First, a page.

Sales leaders who need to improve opportunity management – the ability of their salespeople to vet, pursue, and close a multistage sale — should focus on the number of opportunity plans (outlining the actions required to move through the stages of the sales cycle) completed or the percentage of early-stage opportunities qualified — that is, fully vetted to confirm you are really reaching the right customers, that these customers have the potential to generate a reasonable amount of business for the effort it will take to gain it, and that they are in fact willing to budget sufficient sums to purchase your offering. Identifying bad deals in this way and getting them out of the way early may be the simplest way to increase your odds of success. Most companies I have worked with don’t want their sales teams pursuing every opportunity possible. Instead, they want to put their maximum effort on the opportunities that match some kind of ideal client profile.

Sales leaders who need to improve account management – the ability to enhance the long-term value of a single client – should focus on working with reps to develop and adjust account plans so that they define an overall strategy for the customer. This is also when it would be fruitful for you to spend time creating and monitoring standards for important client-facing activities like establishing peer meetings between your organization and the customer (by, for instance, arranging meetings between your CEO and the client’s CEO) or getting the customer to sit on your organization’s advisory council to provide feedback to your business. I have a high-tech client that tracks the amount of time executives spend each month with a single account that generates $65 million a year. Account management metrics are vital when a substantial portion of your organization’s revenue is concentrated in small number of key customers.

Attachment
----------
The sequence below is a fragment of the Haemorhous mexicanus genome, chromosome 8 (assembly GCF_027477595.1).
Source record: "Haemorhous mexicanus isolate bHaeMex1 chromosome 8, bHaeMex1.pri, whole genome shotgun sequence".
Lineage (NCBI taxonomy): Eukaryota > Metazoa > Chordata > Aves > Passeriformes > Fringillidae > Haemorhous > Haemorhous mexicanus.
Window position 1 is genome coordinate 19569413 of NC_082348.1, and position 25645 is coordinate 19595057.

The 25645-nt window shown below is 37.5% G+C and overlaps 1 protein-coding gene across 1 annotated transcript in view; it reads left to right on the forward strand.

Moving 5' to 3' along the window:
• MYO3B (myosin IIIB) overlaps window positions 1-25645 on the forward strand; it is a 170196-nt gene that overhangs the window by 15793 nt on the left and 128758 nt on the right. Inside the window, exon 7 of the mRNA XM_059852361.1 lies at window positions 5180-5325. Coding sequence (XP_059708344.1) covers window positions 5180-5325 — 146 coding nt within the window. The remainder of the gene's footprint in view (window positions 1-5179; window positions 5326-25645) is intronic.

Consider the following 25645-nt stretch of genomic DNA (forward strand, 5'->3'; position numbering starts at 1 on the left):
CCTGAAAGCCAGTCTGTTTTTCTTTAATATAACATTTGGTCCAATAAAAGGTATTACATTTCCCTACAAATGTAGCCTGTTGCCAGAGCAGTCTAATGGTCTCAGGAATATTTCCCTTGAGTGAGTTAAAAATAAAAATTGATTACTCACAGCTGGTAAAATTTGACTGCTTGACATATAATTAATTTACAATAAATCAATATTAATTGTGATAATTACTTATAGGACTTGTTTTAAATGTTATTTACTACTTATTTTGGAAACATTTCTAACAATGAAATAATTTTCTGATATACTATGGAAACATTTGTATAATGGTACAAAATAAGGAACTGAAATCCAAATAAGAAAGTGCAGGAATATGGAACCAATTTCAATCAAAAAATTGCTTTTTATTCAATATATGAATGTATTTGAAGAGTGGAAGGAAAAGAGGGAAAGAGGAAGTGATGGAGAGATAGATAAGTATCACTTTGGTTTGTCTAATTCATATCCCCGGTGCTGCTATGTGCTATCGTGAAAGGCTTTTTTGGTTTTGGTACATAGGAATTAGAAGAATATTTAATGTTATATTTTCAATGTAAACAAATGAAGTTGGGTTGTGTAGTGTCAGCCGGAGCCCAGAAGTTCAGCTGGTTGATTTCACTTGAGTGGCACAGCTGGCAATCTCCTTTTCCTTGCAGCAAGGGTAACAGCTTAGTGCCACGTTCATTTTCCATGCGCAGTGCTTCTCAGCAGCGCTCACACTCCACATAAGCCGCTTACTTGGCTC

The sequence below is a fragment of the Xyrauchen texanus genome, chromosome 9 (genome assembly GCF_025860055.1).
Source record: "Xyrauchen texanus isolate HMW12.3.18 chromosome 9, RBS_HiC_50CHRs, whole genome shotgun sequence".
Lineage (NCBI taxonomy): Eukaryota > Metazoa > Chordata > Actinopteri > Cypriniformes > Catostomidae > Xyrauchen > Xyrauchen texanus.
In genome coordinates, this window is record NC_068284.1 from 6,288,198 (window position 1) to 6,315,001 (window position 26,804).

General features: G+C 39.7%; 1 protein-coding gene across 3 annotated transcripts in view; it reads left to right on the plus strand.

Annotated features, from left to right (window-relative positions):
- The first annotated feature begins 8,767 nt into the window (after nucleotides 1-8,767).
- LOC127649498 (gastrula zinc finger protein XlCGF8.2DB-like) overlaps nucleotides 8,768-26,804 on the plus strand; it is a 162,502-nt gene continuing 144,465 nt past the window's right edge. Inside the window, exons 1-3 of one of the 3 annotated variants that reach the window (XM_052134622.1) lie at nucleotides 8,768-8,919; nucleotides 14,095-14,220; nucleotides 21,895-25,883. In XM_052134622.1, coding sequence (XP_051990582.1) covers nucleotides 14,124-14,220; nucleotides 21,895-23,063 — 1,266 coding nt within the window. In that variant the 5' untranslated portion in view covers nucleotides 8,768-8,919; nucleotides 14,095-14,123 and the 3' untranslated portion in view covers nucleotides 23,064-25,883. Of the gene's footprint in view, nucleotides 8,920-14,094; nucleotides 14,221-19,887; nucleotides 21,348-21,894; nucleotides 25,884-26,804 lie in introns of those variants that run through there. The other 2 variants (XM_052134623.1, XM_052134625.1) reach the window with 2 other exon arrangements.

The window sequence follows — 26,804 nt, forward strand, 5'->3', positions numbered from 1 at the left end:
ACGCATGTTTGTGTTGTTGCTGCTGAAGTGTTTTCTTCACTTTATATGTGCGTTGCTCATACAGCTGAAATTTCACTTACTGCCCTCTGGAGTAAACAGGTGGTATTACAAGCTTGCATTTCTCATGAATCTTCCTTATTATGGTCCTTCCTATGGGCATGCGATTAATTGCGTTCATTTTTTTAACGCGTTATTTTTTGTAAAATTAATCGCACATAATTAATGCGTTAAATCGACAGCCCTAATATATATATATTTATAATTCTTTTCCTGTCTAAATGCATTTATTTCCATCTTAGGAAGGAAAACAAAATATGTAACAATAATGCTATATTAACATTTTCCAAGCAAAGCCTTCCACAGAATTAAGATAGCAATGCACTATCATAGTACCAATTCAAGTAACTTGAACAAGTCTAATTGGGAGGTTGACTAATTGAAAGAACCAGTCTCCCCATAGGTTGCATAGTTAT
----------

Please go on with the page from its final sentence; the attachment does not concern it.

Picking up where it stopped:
Sales leaders that need to concentrate on territory management – on how you allocate sales reps’ time among all the customers in a given territory — should focus on metrics like the number of customers per rep, number of sales calls made, and even sales calls to different types of customers. By managing the process of selecting, prioritizing, and meeting with target customers you can maximize the use of your sellers’ most precious resource — time.

Many sales leaders have been inadvertently micromanaging through revenue or profit numbers, which is counterproductive. This is your chance to provide your sales team with a new context to succeed in. By closely managing the things you can control, you will give your organization the best chance for success.